Michael Batnick is the Director of Research at Ritholtz Wealth Management LLC and author of Big Mistakes: The Best Investors and Their Worst Investments. Michael is an avid reader and we have a lot of similar tastes, so I was comfortable asking for his top pick of the year. Here’s what he had to say:
"My favorite investing book of the year is Trillions: How a Band of Wall Street Renegades Invented the Index Fund and Changed Finance Forever by Robin Wigglesworth. I thought I'd read everything on the origins and ideas behind the index fund, but I was wrong. I thought I'd read everything about Jack Bogle and the relationship he had with Vanguard, the company he created. I was wrong. Index funds aren't the most exciting topic in the world, but Wigglesworth took a scone and made it a cupcake."
Bonus Guest Pick:
Morgan Housel is a partner at Collaborative Fund and a former columnist at The Motley Fool and the Wall Street Journal. He is also the author of the extremely popular best-selling book The Psychology of Money, which has sold over 1 million copies worldwide. Here’s what he had to say about his top book pick of the year.
"Though it didn’t come out in 2021, one of the best books I've read in recent years is Crashing Through: The Extraordinary True Story of the Man Who Dared to See by Robert Kurson. Kurson is one of the best storytellers of our age. I think he's right up there with Michael Lewis. And this story is remarkable. It's about a man named Michael May who went 100% blind when he was a baby, only to regain sight at age 43 after an experimental surgery. So he's seeing the world for the first time as an adult. That alone would be incredible. But there are so many counterintuitive twists. There are so many little nuances that you and I know about the world that we've picked up over the years and never think about. But if you're seeing the world for the first time as an adult, the world is so confusing."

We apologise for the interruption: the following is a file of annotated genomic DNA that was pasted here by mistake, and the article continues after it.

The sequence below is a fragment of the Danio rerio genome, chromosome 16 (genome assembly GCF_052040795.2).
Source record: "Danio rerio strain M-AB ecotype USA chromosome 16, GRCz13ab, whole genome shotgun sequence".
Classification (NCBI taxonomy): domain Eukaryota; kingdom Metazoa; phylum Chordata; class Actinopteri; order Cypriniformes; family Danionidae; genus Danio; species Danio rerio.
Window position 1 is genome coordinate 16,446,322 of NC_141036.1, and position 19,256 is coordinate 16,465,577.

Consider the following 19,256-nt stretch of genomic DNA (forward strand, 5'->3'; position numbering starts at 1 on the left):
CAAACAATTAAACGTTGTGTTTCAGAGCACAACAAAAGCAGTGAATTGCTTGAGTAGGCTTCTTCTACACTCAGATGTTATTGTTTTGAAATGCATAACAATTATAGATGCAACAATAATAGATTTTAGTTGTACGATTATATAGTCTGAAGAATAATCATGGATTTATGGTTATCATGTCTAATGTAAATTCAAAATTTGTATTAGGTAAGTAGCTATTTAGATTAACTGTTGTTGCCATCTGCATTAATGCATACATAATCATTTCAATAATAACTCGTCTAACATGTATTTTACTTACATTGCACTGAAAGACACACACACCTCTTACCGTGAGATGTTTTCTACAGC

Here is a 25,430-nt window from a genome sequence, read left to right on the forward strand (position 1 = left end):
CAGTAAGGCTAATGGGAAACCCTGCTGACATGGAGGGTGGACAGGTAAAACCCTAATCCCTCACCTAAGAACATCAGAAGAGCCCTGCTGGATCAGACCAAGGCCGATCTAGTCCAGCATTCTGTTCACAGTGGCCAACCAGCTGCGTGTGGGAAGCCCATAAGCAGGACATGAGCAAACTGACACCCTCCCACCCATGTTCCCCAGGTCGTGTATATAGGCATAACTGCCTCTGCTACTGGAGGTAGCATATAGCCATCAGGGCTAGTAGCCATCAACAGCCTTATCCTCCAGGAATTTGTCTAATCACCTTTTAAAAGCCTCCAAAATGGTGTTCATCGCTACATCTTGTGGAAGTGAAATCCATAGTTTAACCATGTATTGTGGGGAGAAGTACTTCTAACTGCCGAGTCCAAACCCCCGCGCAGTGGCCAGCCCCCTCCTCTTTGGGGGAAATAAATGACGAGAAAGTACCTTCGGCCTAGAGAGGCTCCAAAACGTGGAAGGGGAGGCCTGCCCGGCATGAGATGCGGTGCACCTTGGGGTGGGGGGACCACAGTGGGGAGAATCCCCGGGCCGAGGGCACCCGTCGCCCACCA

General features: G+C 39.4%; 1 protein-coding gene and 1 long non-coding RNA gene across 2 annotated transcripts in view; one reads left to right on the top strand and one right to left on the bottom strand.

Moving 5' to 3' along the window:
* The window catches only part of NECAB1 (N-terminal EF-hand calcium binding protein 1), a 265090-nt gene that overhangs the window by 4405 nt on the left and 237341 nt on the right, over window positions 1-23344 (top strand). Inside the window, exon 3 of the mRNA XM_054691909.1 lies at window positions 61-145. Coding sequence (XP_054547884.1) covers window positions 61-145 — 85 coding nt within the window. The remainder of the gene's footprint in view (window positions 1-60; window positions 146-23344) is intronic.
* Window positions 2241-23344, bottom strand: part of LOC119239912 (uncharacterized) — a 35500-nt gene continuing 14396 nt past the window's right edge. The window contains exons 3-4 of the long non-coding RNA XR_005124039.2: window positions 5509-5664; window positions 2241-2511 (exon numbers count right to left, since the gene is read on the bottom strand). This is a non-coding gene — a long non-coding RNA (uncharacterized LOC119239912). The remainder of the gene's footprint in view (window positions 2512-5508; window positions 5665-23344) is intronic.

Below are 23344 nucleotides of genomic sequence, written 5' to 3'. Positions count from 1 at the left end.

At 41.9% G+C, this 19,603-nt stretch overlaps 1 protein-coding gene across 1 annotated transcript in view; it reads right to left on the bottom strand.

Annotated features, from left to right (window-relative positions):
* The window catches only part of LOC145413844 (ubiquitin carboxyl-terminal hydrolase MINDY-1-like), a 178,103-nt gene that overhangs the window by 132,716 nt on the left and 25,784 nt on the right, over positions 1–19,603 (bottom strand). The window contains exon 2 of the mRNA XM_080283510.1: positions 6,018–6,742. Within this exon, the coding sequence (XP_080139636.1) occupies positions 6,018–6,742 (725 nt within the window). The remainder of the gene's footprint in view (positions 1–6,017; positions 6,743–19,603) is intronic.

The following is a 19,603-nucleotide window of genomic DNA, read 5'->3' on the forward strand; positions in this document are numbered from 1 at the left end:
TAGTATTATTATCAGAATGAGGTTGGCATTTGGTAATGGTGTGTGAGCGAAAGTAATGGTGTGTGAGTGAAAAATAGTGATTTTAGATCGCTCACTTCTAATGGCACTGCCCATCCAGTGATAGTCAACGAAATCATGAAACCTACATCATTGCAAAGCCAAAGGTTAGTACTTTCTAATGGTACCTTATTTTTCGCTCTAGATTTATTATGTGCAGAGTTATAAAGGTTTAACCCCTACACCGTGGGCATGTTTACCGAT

"Michael May struggles to tell the difference between a man and a woman's face. If I asked you to explain to me, in words, how a man's face is different from a woman's, you'd likely struggle. But from an early age you can do it in real life, no problem."
"How do you explain the difference between a dog and a cat? They both have four legs, a tail, fur, etc. When you see them for the first time, it's hard to tell which is which. And one of the craziest parts: You'd think regaining sight would be an utter miracle, the best news of his life. In some ways it is. But May also grew comfortable in his blinded world, using a guide dog and navigating the world without sight. Using his eyes for the first time was, in many ways, a burden, overwhelming his senses. At times he wishes he could go back. I highly recommend this nuanced story about the senses and perception."
Thanks for reading this list of recommendations. Stay tuned for more articles I’ll be penning for The Pursuit in 2022, and let me know your favorite reads in the comments and on Twitter!